Actually sysvinit is very portable, init.c only has 1 single Linux header which has been #ifdef'ed, to handle the three-finger-salute. You see, init really isn't that complicated a programme, you tell the kernel to load it after it's done it's thing, init starts, and loads distro scripts which starts userspace programmes to carry on booting. No special voodoo magic is really required. POSIX is to thank for that. POSIX doesn't need to be the only library eva, it only needs to handle most of the things you can't do without, without having to directly poke at kernel-specific interfaces.
This is why with POSIX, we can take a piece of software written for a PPC AIX mainframe, and make it work on x86 Linux without a complete rewrite, usually with only trivial changes.
Dependencies and unportability
Another common issue with systemd is that applications have started to needlessly depend on it, forcing systemd onto users that do not wish to use systemd for obvious reasons outlined here, reasons outside of this article, or simply being unable to use it. Because systemd complies to no cross-platform standard and uses many features only available in recent Linux version, it's either very hard or impossible to implement systemd in some circumstances.
The list of features it requires is no small one either, as you can see in the list posted by ohset:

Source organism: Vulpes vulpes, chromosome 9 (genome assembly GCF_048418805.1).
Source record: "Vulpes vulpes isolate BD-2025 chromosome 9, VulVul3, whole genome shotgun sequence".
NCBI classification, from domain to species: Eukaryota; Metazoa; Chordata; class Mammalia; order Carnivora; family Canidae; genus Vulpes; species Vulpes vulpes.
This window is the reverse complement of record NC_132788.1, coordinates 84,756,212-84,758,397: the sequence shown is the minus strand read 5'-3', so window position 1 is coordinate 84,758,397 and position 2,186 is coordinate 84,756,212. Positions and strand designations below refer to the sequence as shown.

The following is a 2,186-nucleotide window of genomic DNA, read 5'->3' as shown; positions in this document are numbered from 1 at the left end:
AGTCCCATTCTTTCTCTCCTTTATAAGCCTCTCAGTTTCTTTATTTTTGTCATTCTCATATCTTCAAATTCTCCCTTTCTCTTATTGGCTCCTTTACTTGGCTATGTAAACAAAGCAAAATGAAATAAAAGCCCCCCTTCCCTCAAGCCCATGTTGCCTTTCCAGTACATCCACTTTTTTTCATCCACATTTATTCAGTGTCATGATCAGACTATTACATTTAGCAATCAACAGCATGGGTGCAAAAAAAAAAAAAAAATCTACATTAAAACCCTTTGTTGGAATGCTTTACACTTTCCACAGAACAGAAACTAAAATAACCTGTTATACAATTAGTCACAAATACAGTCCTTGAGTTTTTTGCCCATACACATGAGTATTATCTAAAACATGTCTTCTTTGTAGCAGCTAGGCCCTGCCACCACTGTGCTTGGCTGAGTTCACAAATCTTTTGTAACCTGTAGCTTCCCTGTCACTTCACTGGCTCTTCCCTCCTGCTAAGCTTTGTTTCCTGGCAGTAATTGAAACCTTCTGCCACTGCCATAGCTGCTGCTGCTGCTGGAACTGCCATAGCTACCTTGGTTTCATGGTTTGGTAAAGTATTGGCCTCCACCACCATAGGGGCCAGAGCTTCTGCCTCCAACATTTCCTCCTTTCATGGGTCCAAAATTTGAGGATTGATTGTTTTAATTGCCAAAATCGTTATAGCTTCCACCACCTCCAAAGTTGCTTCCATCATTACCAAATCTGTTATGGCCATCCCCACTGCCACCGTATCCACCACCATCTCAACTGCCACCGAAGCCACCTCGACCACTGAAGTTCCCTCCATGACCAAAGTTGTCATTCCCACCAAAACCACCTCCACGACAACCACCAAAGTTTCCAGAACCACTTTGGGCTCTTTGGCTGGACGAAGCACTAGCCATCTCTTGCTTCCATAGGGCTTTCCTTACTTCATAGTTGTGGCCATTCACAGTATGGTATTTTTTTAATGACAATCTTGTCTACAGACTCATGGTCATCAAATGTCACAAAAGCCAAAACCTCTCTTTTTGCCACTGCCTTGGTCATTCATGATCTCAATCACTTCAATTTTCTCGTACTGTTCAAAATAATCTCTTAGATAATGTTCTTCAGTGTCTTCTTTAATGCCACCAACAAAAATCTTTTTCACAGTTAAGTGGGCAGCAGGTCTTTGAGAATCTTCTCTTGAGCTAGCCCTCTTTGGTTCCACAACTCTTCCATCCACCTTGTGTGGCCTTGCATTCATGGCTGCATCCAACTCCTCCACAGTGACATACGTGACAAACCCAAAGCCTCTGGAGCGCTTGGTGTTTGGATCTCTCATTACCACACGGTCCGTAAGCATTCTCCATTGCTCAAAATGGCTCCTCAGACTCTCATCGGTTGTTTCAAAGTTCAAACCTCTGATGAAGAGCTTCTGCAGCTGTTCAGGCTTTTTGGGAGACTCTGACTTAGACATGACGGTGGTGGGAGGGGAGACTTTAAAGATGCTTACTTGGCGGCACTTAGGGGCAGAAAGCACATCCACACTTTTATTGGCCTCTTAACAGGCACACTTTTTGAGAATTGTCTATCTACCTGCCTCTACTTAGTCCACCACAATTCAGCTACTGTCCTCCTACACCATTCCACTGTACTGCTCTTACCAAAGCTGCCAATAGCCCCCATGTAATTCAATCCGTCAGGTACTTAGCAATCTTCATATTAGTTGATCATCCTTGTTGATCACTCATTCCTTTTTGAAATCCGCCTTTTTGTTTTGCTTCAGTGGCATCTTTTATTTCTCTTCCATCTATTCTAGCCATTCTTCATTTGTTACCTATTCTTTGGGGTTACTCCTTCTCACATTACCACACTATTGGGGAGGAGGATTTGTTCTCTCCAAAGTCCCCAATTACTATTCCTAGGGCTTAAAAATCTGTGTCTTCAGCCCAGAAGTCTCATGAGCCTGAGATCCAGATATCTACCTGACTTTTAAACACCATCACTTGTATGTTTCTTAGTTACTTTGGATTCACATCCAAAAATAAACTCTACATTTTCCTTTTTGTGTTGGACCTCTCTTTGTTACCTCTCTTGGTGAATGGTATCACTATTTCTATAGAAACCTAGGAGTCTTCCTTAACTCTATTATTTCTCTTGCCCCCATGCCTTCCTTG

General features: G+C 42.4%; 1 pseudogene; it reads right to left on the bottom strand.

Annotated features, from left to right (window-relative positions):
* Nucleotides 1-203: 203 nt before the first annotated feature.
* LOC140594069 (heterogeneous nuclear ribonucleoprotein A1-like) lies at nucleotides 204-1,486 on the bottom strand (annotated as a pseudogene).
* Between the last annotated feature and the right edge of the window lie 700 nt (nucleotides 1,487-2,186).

oom score adjust
settimeofday()and its semantics
- numerous GNU APIs like
This made Gnome unavailable for a long time to BSD users and GNU+Linux users who wanted to remain with a sane and proven system. Utilities like Gummiboot are now being absorbed by systemd too. It is only a matter of time before you can no longer use this utility without a systemd init behind it. There are too many examples of software to list, which are being assimilated or made unavailable by lazy or bad developers who choose to depend on systemd for whatever reason.
The main selling point many systemd users hail all the time, is speed. They place an unusual high amount of value on being a couple seconds faster on boot. Systemd gains this speed gain by using parallelization, and many think this is unique to systemd. Luckily for those who want to stick to a more sane system, this is false. Other init systems, such as OpenRC, used by Funtoo, and runit, used by Voidlinux both support parallel startup of services. Both these systems use small and effective shell scripts for this, and support startup dependencies and the like. Systemd brings nothing new to the init world, it just advertises these features more agressively.
The UNIX principle, make an application perform one task very well, seems to be very unpopular among systemd developers. This principle is one of the reasons why UNIX based systems have gotten so popular. Yet, the systemd developers seem to despise this principle, and even try to argue that systemd actually is modular because it compiles down to multiple binaries. This shows a lack of understanding, which would make most users uneasy when they consider that these people are working on one of the most critical pieces of their OS.
The technical problem this brings is that it is very hard to use systemd with
journald for instance doesn't just output plain text you can
easily filter through, save or apply to a pager. I decides for you how to